Ranking Training Camp's Most Important Position Battles
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NFL training camps used to be about getting back in shape. Players who'd spent all offseason letting themselves go or working their day jobs retrained their bodies for football with two-a-days and tackling drills. Now, players report to camp ready to do battle—or they lose their jobs.
In today's NFL, depth is everything. Variety and specialization maximize every player's strengths while minimizing their weaknesses. Running backs by committee, five-receiver (and three tight-end) sets, nickel and dime packages and "amoeba" defensive alignments mean any active player any given Sunday can break the game wide open.
But with 32 teams and 90-player training-camp rosters, there's an awful lot of talent stashed on some NFL rosters and an awful lot of important holes in others. A small difference in performance at a crucial position could mean a big swing in results during the regular season.
These are the most important training-camp position battles of 2012.
No. 10: Jacksonville Jaguars Quarterback
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Jaguars quarterback Blaine Gabbert was the No. 10 overall pick in the 2011 draft, an "upside guy" with all the tools (and lingering doubts about his execution and decision-making).
With patient, consistent coaching, a strong supporting cast and a veteran starter to take pressure off of him, Gabbert had a good chance to develop into a quality NFL starter.
When then-head coach Jack Del Rio panicked, cut veteran starter David Garrard days before the season started and installed Gabbert as the starter in Week 2, the results were predictable.
Gabbert completed just 50.8 percent of his passes, threw 12 touchdowns against 11 interceptions and had a miserable adjusted net yards per attempt of 4.74, per Pro Football Reference. That was the worst in the NFL, a half-yard behind Curtis Painter.
But the only other option is veteran Chad Henne, whose career marks after four seasons in Miami aren't much better: a 60 percent completion rate, but a 31-to-37 TD-to-INT ratio and 5.7 adjusted Yards per attempt.
The Jaguars have a much-better-than-you-think defense (11th-best scoring D in the NFL in 2011) and, in No. 5 overall pick Justin Blackmon, may have added the playmaking receiver they've lacked since Jimmy Smith's heyday. With strong quarterback play, the Jaguars could take the NFL by surprise.
Projected Winner: Gabbert. Henne can hit a checkdown, but even at his best, he won't lead the Jaguars anywhere special anytime soon. New head coach Mike Mularkey has to find out what he has in Gabbert as soon as possible.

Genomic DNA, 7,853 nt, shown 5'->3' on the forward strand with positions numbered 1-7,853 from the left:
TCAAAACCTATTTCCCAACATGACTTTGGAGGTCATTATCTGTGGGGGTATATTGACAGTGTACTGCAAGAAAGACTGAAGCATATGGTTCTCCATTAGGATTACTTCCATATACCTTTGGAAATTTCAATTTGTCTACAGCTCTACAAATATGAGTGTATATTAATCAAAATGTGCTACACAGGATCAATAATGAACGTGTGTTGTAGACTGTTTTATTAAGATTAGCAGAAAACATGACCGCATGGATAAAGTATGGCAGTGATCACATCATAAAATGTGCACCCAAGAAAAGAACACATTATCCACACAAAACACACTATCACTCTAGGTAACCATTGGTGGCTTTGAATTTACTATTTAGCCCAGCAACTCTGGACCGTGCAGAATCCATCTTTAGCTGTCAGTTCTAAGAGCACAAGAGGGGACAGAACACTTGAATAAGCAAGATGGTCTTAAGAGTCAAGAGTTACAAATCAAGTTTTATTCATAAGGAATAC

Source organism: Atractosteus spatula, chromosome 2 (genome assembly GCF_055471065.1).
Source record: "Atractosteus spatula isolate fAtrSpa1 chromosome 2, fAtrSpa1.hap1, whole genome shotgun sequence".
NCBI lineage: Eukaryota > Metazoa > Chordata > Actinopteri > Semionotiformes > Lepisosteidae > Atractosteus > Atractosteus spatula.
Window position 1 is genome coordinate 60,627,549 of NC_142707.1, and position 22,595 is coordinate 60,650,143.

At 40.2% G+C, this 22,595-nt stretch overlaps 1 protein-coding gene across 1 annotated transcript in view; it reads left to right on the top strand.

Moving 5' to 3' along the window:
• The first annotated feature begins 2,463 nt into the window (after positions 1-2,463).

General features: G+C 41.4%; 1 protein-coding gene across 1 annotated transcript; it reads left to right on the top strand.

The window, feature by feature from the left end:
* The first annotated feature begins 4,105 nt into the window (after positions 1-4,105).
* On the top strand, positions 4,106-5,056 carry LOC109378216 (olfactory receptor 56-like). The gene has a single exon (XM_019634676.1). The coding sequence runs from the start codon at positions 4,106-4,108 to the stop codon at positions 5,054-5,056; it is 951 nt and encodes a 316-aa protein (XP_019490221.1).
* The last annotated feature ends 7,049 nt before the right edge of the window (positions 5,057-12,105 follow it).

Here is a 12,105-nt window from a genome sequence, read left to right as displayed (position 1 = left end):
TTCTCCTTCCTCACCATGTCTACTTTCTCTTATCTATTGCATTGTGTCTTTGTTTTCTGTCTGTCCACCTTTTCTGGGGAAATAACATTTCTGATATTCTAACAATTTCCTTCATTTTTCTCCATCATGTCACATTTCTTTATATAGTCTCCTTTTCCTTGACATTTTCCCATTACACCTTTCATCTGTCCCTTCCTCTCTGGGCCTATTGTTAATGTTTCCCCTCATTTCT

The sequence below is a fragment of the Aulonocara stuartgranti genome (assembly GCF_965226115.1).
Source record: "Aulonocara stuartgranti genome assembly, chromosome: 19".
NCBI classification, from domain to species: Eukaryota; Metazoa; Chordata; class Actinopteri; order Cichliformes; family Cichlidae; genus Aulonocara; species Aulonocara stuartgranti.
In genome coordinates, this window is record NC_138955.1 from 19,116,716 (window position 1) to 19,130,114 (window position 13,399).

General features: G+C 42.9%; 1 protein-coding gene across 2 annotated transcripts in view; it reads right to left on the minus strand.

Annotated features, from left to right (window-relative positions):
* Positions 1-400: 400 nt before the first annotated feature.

No. 9: New York Jets Right Tackle
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Since head coach Rex Ryan took over three seasons ago, the Jets became instant contenders. The Jets have combined power running with relentless defense, and the formula has worked well for them.
But in 2011, right tackle Wayne Hunter was a major liability: Hunter was Pro Football Focus's 72nd-ranked tackle out of 76.
Pictured is Jeff Otah, whom the Jets acquired from the Panthers for a conditional seventh-round pick. If the former first-round pick can pass a physical in time, wrote Lisa Zimmerman of CBSSports.com, he'll compete with veteran Hunter.
Otah only played in four games last year due to his injury problems, but in 239 snaps he was graded positively both in run-blocking and overall.
Projected Winner: Hunter, or somebody else. Even if Otah can pass the physical in time, and he told Jenny Vrentas of the Star-Ledger he thinks he can, it's unlikely he'll be healthy enough fast enough to really compete with Hunter.
UPDATE: July 31, 12:00 ET: Manish Metta of the New York Daily News reports that the Otah trade has been rescinded, leaving Hunter in the driver's seat for the starting right tackle role.
No. 8: Detroit Lions Cornerback
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The Detroit Lions have a lot going for them. They have a very young team that finished 10-6 last season en route to a Wild Card berth. This season, they return 21 of 22 of the starters from the 2011 squad.
The problem is the other one.
Last year's No. 2 CB, Eric Wright, signed an enormous free-agent contract with the Tampa Bay Buccaneers. His presumptive replacement, Aaron Berry, was released after being arrested twice during the layoff between minicamp and training camp.
Now, the Lions have to dig deep. They're replacing a starter who was replacing a starter off a 2011 secondary that was nowhere near good enough.